- The Washington Times - Sunday, December 9, 2018

When the New York Giants hung their 40th point on the board at FedEx Field, Washington Redskins fans were legitimately wondering if Sunday’s game might end up as the worst loss in team history.

Josh Johnson entered the game at quarterback and somehow, improbably, stopped enough of the bleeding to ease those fears, with two garbage-time scoring drives restoring a shred of respect to a 40-16 loss.

Still, with the team supposedly still fighting for a playoff berth, it was an embarrassing loss for the Redskins. How embarrassing?

Enough so to rank in our five worst blowouts in franchise history.

5. Cowboys 38, Redskins 3 (1993)



This marks the most lopsided loss Washington has ever suffered to its most important, most hated rival. It also happened during the 1993 season, which was a major “turning point” season for the franchise.

The Redskins were coming off their third Super Bowl victory, but Joe Gibbs retired after the season. The team crashed back to earth under Richie Petitbon’s one and only season as coach, and his fate might have been sealed after this Week 16 drubbing. Emmitt Smith picked up 153 yards rushing in the blowout, and the Cowboys went on to win the Super Bowl and wrest back the mantle of the NFC’s top team from Washington.

4. Giants 40, Redskins 16 (2018)

Perhaps the Redskins can’t be faulted for injuries at quarterback and elsewhere, but that alone doesn’t explain how a team can find itself losing 40-0 in the third quarter of an NFL game — especially against a 4-8 Giants team missing Odell Beckham Jr. The defense had its worst showing yet this season, while the offense threw three interceptions and had to punt eight times.

During the third quarter, Johnson entered the game at quarterback to replace Mark Sanchez. Johnson had signed up for a league called the Alliance of American Football before the Redskins signed him five days before this game. He assured the Redskins wouldn’t be shut out — and the Giants had sat Eli Manning and Saquon Barkley by that point — but the final score still doesn’t tell the story of how poorly Washington played for most of the game.

3. Packers 37, Redskins 0 (2001)

In a nationally-televised Monday night game at Lambeau Field, the most revered stadium in the league, the Redskins couldn’t manage to score a point.

Washington followed up a 30-3 shellacking at the hands of the Chargers in Week 1 with this embarrassing shutout. The quarterback matchup might tell the story best: 31-year-old Brett Favre versus 33-year-old Jeff George. One is in the Hall of Fame, the other a punchline to this day. The Redskins started that season 0-5, but to their credit, they managed a turnaround and finished second in the division at 8-8.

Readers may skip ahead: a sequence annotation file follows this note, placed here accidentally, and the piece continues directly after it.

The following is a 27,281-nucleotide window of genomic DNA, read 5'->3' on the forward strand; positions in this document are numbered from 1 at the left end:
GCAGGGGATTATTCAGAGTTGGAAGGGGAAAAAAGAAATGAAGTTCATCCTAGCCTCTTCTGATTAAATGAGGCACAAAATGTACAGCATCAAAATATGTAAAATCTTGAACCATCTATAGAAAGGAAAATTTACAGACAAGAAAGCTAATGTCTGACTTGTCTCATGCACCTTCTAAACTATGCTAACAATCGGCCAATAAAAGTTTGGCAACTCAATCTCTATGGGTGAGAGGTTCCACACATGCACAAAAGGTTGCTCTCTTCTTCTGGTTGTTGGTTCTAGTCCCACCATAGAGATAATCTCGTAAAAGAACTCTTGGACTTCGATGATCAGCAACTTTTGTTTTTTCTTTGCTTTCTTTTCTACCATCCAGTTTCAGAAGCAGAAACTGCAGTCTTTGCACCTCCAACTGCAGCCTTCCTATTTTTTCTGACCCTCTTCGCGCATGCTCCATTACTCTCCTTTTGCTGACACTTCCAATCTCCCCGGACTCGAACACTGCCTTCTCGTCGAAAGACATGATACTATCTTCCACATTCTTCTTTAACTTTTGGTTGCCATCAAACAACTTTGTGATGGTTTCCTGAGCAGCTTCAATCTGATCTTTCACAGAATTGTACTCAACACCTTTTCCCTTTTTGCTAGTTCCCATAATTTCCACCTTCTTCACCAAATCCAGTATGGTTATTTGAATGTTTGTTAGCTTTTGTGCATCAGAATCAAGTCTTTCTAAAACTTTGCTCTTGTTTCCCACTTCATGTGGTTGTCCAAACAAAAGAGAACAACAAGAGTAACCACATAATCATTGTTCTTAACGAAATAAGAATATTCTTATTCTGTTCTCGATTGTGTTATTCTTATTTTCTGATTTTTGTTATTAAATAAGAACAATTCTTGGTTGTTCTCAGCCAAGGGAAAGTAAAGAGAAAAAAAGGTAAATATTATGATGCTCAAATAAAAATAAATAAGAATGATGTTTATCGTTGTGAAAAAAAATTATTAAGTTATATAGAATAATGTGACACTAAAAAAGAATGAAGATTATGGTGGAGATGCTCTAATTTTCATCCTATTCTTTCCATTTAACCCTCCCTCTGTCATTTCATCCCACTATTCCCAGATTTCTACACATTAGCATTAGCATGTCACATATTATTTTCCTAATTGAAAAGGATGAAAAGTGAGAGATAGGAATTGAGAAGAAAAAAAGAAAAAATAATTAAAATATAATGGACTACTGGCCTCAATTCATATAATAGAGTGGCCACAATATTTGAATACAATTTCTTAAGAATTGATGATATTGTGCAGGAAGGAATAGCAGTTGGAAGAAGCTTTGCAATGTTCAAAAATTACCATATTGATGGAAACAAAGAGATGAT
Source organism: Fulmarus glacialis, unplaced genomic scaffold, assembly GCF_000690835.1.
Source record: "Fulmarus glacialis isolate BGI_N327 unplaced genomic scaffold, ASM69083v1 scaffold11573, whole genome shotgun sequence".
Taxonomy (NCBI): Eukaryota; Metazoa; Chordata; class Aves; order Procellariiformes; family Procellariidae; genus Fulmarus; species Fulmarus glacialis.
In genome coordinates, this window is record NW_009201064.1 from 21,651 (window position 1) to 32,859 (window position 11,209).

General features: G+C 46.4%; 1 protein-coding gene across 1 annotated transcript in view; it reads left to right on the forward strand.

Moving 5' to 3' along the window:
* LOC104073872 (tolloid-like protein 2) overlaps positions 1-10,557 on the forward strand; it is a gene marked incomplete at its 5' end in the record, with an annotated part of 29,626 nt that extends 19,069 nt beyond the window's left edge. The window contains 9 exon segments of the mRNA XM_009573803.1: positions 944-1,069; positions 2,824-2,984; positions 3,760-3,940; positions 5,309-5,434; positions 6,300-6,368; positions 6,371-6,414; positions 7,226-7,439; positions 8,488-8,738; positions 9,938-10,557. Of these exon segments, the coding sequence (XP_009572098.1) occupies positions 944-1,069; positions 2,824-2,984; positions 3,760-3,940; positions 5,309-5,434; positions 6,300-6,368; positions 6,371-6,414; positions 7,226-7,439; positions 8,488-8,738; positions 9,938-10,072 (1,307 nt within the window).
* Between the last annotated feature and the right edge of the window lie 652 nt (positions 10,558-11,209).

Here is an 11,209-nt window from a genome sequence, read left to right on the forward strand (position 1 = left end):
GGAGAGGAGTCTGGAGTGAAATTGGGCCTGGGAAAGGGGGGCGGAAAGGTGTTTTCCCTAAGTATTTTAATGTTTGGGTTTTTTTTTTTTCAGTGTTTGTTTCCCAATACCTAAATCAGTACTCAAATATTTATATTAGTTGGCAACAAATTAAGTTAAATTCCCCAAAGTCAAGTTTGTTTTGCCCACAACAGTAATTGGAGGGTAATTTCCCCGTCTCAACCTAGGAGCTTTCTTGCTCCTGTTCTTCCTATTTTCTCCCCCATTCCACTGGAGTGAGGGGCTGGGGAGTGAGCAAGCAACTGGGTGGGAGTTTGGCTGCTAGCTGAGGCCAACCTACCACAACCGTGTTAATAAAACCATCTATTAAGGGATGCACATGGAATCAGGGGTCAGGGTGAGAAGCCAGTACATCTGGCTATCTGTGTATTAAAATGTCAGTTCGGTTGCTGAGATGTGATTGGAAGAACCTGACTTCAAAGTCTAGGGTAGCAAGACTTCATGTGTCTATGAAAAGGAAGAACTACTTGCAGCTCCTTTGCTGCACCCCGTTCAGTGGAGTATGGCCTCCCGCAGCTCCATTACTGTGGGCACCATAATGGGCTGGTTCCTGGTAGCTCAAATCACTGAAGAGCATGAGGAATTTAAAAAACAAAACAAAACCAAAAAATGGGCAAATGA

2. Chiefs 45, Redskins 10 (2013)

In many ways, Dec. 8, 2013, was one of the lowest points in franchise history both on and off the field. Despite the supposed “sellout streak,” the team announced an attendance of 56,247, the lowest in FedEx Field history. The Chiefs (led by someone named Alex Smith) scored the first 31 points of the day and Jamaal Charles ran for 150 yards.

But the game also marked the end of the Mike Shanahan and Robert Griffin III era in Washington. It was the day the public first caught wind of reports that the relationship between Shanahan and owner Dan Snyder was on the outs. Shanahan was fired at the end of the year. Griffin III was deactivated for the remaining three games after this loss, and he would never again produce the magic of his rookie season.

1. Bears 73, Redskins 0 (1940)

Nothing tops No. 1 on our list. After all, the 1940 NFL Championship Game remains the most lopsided score in league history.

When Washington beat Chicago 7-3 in the regular season that year, Redskins owner George Preston Marshall infamously told the press the Bears were “crybabies,” “front-runners” and “quitters.” George Halas used that as what could be considered the first modern example of “bulletin board material” for the rematch. To lose that badly, with the league title on the line? It might be impossible to top.

Dishonorable mentions: Patriots 52, Redskins (2007) and Bears 45, Redskins 10 (1985)

These were lopsided losses, no doubt, but they came at the hands of teams that were steamrolling opponents on their way to Super Bowl appearances. The 1985 Bears famously went 15-1 and won Super Bowl XX in commanding fashion, while the 2007 Patriots finished the regular season 16-0 and rang up 40 or 50 points on several other opponents.

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